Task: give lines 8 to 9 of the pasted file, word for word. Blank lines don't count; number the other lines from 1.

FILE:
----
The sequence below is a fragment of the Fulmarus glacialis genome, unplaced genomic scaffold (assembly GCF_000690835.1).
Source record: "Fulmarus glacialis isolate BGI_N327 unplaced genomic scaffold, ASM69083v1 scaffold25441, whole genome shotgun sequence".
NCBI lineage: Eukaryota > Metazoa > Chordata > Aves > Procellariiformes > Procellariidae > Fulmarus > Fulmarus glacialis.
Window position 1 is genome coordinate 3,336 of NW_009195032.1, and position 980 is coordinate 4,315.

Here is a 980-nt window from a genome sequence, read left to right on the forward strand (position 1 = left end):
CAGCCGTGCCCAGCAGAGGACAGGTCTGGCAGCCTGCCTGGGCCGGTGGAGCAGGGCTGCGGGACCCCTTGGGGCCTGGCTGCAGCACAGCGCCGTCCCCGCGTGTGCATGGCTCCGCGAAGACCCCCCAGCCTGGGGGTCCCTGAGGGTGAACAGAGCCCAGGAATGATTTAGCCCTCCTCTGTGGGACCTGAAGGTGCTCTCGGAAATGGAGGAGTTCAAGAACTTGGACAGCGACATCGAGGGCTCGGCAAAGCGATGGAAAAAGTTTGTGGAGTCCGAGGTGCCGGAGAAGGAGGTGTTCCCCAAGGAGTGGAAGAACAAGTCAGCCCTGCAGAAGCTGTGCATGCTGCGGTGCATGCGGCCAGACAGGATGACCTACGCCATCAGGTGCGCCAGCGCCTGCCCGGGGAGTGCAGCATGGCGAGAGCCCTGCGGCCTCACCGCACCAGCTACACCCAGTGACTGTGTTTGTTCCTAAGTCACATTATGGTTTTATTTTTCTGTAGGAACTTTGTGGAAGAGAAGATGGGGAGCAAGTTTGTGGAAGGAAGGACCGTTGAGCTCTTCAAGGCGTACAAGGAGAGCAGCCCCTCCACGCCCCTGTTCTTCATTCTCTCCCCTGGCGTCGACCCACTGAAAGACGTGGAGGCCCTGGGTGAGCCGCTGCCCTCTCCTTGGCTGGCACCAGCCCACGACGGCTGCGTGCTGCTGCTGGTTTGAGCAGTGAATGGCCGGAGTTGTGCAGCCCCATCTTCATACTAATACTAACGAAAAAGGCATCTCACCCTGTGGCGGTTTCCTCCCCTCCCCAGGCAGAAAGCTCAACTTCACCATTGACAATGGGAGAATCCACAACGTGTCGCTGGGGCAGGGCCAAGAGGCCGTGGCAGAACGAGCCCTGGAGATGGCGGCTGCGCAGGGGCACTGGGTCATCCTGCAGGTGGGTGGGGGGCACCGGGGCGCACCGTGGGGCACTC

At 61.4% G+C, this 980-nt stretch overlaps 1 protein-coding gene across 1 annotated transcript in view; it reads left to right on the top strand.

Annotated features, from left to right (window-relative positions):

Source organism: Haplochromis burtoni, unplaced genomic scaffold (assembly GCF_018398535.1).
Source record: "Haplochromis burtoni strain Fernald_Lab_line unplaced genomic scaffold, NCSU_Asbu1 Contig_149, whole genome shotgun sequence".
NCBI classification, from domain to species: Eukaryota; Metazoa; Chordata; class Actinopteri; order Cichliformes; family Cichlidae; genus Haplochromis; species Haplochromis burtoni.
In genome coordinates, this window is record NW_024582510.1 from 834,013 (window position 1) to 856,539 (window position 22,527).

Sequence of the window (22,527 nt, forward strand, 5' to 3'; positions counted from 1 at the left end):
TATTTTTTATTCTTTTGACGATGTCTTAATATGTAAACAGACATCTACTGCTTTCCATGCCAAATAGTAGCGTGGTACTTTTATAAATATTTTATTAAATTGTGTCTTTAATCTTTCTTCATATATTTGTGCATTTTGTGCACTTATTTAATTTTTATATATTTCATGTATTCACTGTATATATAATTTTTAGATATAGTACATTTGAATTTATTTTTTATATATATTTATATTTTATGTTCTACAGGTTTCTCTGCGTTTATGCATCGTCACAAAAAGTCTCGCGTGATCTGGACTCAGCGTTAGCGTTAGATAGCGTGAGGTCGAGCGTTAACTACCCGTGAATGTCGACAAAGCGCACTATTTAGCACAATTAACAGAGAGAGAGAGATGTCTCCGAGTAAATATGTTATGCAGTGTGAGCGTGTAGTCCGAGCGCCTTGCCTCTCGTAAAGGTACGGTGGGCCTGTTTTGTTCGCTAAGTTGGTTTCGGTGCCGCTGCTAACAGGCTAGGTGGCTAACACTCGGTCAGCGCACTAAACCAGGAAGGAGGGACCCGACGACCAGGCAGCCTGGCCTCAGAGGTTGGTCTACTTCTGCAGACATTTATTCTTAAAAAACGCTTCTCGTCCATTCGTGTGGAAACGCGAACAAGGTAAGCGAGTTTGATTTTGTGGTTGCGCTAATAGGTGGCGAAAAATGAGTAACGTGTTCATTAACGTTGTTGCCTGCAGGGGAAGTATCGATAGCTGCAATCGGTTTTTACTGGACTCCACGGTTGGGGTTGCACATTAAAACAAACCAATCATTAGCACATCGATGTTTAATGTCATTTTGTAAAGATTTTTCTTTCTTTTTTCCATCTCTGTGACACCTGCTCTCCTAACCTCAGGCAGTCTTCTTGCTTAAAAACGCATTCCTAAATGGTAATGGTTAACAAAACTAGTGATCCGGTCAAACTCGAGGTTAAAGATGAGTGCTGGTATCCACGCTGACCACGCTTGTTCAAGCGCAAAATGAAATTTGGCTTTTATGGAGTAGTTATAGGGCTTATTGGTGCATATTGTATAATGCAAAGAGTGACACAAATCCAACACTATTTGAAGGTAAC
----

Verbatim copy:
Annotated features, from left to right (window-relative positions):

Source organism: Haplochromis burtoni, unplaced genomic scaffold (assembly GCF_018398535.1).